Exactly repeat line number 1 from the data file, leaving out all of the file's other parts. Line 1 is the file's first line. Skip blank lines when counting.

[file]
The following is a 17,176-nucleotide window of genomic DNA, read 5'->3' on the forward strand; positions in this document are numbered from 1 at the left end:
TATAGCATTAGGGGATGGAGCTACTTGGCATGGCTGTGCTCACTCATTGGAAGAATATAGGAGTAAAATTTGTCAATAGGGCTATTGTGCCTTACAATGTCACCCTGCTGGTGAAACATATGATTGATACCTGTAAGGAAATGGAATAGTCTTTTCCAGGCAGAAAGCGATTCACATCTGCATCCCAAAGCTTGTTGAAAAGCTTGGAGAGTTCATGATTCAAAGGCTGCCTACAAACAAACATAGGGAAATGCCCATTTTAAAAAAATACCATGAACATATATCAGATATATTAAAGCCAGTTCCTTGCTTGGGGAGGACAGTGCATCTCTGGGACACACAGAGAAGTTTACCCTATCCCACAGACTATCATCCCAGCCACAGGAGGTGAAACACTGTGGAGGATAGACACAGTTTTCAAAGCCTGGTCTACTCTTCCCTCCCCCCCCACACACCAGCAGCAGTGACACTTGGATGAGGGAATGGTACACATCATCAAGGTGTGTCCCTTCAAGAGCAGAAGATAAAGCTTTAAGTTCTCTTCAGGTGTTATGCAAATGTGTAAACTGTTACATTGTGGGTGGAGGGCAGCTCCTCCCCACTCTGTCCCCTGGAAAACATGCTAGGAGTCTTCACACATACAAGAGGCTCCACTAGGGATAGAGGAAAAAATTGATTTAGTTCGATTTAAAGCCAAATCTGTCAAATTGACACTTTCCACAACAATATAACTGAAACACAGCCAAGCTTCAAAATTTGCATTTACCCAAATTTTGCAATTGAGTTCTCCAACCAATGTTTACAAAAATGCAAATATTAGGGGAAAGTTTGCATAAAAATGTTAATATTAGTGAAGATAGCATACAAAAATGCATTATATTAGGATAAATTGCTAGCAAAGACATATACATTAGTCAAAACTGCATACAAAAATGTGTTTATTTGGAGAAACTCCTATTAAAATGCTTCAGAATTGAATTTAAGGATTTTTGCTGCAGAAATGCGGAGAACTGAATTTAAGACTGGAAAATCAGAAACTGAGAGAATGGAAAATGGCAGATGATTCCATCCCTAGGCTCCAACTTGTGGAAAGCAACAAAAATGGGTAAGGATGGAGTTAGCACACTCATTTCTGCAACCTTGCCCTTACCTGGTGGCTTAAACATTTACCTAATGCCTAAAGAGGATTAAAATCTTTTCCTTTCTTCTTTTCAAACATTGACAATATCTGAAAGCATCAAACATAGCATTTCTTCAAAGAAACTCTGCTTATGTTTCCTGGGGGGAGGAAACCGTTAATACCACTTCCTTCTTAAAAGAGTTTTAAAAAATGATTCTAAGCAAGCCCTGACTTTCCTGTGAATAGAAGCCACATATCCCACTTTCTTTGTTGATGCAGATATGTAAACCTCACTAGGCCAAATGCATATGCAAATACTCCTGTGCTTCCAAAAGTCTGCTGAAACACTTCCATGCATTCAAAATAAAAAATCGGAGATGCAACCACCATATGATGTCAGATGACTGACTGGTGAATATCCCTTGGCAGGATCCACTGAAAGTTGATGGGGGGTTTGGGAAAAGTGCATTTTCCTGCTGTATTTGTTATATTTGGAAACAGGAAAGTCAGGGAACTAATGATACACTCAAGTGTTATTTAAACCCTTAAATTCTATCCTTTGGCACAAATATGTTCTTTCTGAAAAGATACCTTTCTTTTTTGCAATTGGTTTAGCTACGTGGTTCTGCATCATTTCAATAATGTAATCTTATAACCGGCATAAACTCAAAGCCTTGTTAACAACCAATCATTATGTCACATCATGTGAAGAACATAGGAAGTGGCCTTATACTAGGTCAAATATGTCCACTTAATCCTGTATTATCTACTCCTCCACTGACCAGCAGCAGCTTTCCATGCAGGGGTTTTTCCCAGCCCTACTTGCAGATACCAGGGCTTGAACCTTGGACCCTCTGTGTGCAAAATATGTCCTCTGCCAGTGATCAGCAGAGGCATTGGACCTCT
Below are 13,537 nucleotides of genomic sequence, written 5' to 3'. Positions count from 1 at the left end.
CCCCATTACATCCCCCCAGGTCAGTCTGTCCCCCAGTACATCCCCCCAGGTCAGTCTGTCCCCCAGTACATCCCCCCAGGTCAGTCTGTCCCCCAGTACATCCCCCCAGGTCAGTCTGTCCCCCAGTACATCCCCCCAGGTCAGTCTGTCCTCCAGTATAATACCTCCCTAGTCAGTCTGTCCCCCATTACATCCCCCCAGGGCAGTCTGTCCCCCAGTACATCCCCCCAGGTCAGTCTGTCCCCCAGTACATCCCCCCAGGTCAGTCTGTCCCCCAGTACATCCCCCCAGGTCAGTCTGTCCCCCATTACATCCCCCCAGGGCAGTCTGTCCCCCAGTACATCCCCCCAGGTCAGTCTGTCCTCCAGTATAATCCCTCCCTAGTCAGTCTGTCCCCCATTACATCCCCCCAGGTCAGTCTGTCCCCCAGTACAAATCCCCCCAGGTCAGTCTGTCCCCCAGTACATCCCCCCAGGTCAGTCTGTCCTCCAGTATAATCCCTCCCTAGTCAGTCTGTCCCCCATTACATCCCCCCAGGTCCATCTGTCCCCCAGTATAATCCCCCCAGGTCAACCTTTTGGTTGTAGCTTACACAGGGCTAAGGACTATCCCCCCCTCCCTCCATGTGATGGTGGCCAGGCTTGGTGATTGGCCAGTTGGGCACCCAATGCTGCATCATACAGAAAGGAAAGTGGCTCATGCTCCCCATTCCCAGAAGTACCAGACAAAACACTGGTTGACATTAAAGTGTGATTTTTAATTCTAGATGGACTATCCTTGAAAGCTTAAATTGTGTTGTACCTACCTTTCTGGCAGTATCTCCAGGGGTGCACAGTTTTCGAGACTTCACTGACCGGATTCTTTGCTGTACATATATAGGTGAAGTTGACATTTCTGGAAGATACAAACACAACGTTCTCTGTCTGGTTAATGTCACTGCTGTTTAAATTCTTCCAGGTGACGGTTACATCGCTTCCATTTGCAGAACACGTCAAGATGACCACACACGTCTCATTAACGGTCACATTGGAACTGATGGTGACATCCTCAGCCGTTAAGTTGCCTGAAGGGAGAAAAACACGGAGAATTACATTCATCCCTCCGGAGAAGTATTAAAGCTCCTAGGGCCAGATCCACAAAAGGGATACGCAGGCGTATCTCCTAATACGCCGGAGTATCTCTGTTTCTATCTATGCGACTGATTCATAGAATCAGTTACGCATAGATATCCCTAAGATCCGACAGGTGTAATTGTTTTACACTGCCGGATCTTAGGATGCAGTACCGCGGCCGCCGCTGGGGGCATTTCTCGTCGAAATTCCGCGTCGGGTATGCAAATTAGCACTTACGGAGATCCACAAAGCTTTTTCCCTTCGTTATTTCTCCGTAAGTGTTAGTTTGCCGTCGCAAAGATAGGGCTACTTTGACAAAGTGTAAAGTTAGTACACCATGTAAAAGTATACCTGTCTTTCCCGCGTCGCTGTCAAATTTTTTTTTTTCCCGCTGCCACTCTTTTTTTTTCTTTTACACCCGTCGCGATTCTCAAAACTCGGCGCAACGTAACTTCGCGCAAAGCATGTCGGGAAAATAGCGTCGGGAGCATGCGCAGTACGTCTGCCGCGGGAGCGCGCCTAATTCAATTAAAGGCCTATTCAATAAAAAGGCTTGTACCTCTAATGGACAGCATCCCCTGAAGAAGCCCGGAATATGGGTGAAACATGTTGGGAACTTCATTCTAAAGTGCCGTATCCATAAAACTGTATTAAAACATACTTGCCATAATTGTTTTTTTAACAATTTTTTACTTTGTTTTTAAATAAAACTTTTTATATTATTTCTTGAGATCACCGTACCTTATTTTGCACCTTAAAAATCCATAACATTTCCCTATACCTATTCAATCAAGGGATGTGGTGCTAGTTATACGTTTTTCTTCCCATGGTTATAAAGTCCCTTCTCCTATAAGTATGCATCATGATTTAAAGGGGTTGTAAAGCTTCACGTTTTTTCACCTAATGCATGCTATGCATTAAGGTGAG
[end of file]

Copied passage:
The following is a 17,176-nucleotide window of genomic DNA, read 5'->3' on the forward strand; positions in this document are numbered from 1 at the left end: